Cyberspace Cartography: The Case of On-line Territorial Privacy
Territorial privacy, one of the central categories of privacy protection, involves setting limit boundaries on intrusion into an explicit space or locale. Initially, the Restatement (Second) of Torts, which defined the privacy tort of intrusion, as applied by courts, most notably designated two classes of excluded areas: “private” places in which the individual can expect to be free from intrusion, and “non-private” places, in which the individual does not have a recognized expectation of privacy. In the physical world, courts ultimately held almost uniformly that the tort of intrusion could not occur in a public place or in a place that may be viewed from a public place.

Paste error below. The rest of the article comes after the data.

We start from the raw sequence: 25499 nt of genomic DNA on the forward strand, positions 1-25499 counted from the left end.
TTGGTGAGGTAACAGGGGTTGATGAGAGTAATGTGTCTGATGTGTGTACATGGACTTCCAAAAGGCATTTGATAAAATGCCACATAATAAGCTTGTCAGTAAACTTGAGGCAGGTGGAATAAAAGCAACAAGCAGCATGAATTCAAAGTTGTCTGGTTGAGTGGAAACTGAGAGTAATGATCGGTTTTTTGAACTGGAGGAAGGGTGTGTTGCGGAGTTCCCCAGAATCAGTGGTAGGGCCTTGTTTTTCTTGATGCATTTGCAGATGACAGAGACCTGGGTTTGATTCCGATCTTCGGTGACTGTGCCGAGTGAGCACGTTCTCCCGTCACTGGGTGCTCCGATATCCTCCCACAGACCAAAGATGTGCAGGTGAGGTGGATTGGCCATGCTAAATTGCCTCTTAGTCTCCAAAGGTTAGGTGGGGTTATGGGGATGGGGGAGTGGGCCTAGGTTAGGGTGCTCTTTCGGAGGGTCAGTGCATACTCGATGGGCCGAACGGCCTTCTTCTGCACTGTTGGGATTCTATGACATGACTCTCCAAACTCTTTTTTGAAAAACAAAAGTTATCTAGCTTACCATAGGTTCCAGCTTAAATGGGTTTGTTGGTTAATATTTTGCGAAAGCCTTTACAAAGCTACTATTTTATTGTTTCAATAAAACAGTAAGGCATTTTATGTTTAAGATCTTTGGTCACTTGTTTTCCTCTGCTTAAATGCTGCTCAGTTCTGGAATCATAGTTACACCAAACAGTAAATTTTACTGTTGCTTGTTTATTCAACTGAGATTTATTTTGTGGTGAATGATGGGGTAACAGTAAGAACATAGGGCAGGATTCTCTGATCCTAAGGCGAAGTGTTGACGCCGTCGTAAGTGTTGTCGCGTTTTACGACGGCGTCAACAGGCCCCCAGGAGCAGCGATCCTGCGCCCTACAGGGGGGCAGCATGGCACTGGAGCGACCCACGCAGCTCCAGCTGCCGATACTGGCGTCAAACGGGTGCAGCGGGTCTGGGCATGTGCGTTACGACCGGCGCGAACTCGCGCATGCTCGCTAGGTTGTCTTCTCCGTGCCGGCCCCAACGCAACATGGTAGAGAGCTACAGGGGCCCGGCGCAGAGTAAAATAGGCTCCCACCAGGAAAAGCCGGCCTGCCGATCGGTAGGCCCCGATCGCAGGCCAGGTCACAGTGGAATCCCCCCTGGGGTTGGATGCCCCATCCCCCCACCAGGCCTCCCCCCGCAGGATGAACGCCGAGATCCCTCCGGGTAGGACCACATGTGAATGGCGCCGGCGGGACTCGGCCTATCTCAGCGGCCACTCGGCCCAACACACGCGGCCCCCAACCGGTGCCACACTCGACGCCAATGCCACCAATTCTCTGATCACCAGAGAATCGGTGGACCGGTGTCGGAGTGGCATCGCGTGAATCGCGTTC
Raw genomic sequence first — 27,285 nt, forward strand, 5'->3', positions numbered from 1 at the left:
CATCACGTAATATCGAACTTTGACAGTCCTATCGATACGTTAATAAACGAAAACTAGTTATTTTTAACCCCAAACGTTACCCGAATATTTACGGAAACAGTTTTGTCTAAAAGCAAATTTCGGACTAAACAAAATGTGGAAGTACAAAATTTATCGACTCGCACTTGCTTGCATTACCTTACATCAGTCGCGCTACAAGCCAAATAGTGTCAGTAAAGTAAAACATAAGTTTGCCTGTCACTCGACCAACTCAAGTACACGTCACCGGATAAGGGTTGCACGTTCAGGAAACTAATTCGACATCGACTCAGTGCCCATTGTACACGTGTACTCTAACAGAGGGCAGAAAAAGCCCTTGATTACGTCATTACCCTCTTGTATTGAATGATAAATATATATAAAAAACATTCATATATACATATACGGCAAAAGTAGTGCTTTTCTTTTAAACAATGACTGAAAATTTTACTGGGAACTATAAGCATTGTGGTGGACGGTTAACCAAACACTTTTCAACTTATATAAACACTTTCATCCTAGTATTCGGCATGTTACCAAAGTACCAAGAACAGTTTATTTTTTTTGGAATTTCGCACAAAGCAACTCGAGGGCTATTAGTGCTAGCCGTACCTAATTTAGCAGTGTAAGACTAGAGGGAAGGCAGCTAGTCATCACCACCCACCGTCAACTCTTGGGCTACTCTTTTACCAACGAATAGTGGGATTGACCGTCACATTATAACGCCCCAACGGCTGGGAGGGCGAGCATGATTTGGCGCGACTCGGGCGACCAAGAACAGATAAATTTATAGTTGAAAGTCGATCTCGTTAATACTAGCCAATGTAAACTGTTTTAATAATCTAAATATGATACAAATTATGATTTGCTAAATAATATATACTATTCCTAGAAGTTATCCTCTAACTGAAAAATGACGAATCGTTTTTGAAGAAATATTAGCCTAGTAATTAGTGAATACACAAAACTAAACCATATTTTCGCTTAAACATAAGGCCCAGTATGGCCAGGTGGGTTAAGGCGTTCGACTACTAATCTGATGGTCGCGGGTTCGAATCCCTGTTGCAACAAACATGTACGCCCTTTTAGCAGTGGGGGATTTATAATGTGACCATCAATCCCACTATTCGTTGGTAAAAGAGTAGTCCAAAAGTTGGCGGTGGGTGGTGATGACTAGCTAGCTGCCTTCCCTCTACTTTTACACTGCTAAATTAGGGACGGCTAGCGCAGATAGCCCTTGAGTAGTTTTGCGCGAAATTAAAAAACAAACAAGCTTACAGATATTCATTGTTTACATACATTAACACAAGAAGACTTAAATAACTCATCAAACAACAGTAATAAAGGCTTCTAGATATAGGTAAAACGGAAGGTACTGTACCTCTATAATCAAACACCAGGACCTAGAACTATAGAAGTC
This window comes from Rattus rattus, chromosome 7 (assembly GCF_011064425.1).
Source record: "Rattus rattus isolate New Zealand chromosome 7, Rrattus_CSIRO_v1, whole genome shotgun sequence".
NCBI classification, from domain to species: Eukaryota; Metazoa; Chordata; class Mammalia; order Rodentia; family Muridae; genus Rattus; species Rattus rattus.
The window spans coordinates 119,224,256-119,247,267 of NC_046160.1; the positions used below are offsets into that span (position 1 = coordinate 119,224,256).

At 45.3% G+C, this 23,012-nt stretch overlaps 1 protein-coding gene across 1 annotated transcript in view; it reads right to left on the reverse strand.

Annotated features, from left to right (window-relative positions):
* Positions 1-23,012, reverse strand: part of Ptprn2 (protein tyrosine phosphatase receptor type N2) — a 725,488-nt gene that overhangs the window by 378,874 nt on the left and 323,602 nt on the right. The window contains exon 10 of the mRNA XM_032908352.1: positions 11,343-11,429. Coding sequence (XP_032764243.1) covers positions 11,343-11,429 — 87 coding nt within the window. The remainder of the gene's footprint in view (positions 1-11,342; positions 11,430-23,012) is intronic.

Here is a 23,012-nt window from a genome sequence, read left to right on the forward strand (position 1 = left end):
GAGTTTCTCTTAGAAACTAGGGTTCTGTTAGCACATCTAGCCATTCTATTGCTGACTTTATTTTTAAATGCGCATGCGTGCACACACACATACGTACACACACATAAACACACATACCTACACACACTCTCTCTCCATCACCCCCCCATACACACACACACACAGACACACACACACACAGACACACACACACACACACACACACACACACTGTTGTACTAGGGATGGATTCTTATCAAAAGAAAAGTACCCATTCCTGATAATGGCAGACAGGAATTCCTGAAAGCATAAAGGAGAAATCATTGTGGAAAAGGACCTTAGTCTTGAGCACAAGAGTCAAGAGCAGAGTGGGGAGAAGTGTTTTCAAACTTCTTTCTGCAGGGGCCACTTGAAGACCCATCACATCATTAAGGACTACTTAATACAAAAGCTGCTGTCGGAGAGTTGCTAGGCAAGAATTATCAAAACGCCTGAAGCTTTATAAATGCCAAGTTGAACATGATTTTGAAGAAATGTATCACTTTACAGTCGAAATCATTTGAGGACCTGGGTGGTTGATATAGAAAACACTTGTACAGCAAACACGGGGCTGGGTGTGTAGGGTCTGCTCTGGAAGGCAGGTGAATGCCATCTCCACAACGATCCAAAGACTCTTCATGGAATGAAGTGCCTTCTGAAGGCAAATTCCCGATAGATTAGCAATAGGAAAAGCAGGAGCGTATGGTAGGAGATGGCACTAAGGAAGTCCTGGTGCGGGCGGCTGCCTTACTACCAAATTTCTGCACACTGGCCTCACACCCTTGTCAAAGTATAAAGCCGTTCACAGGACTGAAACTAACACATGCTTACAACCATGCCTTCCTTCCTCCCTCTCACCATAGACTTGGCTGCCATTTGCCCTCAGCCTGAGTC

Communications Law | Computer Law | Jurisprudence
Date of this Version
Daniel Benoliel, "Cyberspace Cartography: The Case of On-line Territorial Privacy" (August 14, 2004). bepress Legal Series. bepress Legal Series.Working Paper 332.